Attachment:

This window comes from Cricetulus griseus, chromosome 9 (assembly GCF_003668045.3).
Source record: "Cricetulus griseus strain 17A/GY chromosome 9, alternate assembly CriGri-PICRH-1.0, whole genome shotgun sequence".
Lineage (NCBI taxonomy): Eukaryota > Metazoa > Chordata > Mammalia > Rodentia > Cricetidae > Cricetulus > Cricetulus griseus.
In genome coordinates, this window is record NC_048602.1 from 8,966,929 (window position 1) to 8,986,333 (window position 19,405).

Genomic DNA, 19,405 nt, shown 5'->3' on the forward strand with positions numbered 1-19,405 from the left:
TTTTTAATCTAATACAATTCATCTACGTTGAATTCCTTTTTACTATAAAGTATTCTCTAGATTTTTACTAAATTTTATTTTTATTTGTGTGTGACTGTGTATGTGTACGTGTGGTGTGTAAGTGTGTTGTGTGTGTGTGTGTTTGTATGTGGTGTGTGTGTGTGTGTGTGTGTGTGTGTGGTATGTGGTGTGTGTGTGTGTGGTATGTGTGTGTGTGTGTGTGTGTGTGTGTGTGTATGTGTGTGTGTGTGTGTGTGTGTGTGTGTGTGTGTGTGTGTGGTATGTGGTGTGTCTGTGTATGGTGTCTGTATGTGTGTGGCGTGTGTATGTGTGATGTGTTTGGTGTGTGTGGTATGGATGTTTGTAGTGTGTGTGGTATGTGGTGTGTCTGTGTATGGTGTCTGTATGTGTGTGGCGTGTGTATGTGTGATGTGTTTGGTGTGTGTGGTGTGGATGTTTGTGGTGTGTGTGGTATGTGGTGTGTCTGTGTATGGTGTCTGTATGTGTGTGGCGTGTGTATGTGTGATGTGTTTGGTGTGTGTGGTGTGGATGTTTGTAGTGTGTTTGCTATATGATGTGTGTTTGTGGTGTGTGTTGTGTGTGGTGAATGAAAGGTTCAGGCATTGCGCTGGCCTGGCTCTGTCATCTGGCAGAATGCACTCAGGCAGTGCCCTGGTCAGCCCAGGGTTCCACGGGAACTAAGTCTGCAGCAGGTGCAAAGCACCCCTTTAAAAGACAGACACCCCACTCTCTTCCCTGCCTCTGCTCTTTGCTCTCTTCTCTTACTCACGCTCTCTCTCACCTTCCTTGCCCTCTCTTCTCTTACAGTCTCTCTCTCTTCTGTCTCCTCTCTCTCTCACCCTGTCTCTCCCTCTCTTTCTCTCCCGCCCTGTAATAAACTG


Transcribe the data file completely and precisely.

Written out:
This window comes from Cricetulus griseus, chromosome 9 (assembly GCF_003668045.3).
Source record: "Cricetulus griseus strain 17A/GY chromosome 9, alternate assembly CriGri-PICRH-1.0, whole genome shotgun sequence".
Lineage (NCBI taxonomy): Eukaryota > Metazoa > Chordata > Mammalia > Rodentia > Cricetidae > Cricetulus > Cricetulus griseus.
In genome coordinates, this window is record NC_048602.1 from 8,966,929 (window position 1) to 8,986,333 (window position 19,405).

Genomic DNA, 19,405 nt, shown 5'->3' on the forward strand with positions numbered 1-19,405 from the left:
TTTTTAATCTAATACAATTCATCTACGTTGAATTCCTTTTTACTATAAAGTATTCTCTAGATTTTTACTAAATTTTATTTTTATTTGTGTGTGACTGTGTATGTGTACGTGTGGTGTGTAAGTGTGTTGTGTGTGTGTGTGTTTGTATGTGGTGTGTGTGTGTGTGTGTGTGTGTGTGTGGTATGTGGTGTGTGTGTGTGTGGTATGTGTGTGTGTGTGTGTGTGTGTGTGTGTGTATGTGTGTGTGTGTGTGTGTGTGTGTGTGTGTGTGTGTGTGTGGTATGTGGTGTGTCTGTGTATGGTGTCTGTATGTGTGTGGCGTGTGTATGTGTGATGTGTTTGGTGTGTGTGGTATGGATGTTTGTAGTGTGTGTGGTATGTGGTGTGTCTGTGTATGGTGTCTGTATGTGTGTGGCGTGTGTATGTGTGATGTGTTTGGTGTGTGTGGTGTGGATGTTTGTGGTGTGTGTGGTATGTGGTGTGTCTGTGTATGGTGTCTGTATGTGTGTGGCGTGTGTATGTGTGATGTGTTTGGTGTGTGTGGTGTGGATGTTTGTAGTGTGTTTGCTATATGATGTGTGTTTGTGGTGTGTGTTGTGTGTGGTGAATGAAAGGTTCAGGCATTGCGCTGGCCTGGCTCTGTCATCTGGCAGAATGCACTCAGGCAGTGCCCTGGTCAGCCCAGGGTTCCACGGGAACTAAGTCTGCAGCAGGTGCAAAGCACCCCTTTAAAAGACAGACACCCCACTCTCTTCCCTGCCTCTGCTCTTTGCTCTCTTCTCTTACTCACGCTCTCTCTCACCTTCCTTGCCCTCTCTTCTCTTACAGTCTCTCTCTCTTCTGTCTCCTCTCTCTCTCACCCTGTCTCTCCCTCTCTTTCTCTCCCGCCCTGTAATAAACTG